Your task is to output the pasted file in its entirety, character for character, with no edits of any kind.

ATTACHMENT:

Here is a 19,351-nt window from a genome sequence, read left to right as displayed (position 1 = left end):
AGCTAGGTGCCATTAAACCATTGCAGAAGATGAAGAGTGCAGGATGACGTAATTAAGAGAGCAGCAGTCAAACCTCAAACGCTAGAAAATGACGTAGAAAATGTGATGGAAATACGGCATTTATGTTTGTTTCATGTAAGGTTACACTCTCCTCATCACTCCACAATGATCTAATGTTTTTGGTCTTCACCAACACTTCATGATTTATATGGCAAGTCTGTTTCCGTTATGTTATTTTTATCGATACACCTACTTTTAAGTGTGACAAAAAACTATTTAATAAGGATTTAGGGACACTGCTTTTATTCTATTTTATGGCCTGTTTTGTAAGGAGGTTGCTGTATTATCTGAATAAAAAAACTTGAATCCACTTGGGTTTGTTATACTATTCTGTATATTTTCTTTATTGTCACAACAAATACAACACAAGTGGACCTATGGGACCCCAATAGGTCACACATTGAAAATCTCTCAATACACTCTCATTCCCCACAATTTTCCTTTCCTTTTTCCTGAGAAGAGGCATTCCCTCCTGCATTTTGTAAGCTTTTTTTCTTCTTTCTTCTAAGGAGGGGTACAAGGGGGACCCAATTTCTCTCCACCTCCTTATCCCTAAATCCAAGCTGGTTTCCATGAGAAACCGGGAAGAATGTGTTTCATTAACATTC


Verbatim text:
Here is a 19,351-nt window from a genome sequence, read left to right as displayed (position 1 = left end):
AGCTAGGTGCCATTAAACCATTGCAGAAGATGAAGAGTGCAGGATGACGTAATTAAGAGAGCAGCAGTCAAACCTCAAACGCTAGAAAATGACGTAGAAAATGTGATGGAAATACGGCATTTATGTTTGTTTCATGTAAGGTTACACTCTCCTCATCACTCCACAATGATCTAATGTTTTTGGTCTTCACCAACACTTCATGATTTATATGGCAAGTCTGTTTCCGTTATGTTATTTTTATCGATACACCTACTTTTAAGTGTGACAAAAAACTATTTAATAAGGATTTAGGGACACTGCTTTTATTCTATTTTATGGCCTGTTTTGTAAGGAGGTTGCTGTATTATCTGAATAAAAAAACTTGAATCCACTTGGGTTTGTTATACTATTCTGTATATTTTCTTTATTGTCACAACAAATACAACACAAGTGGACCTATGGGACCCCAATAGGTCACACATTGAAAATCTCTCAATACACTCTCATTCCCCACAATTTTCCTTTCCTTTTTCCTGAGAAGAGGCATTCCCTCCTGCATTTTGTAAGCTTTTTTTCTTCTTTCTTCTAAGGAGGGGTACAAGGGGGACCCAATTTCTCTCCACCTCCTTATCCCTAAATCCAAGCTGGTTTCCATGAGAAACCGGGAAGAATGTGTTTCATTAACATTC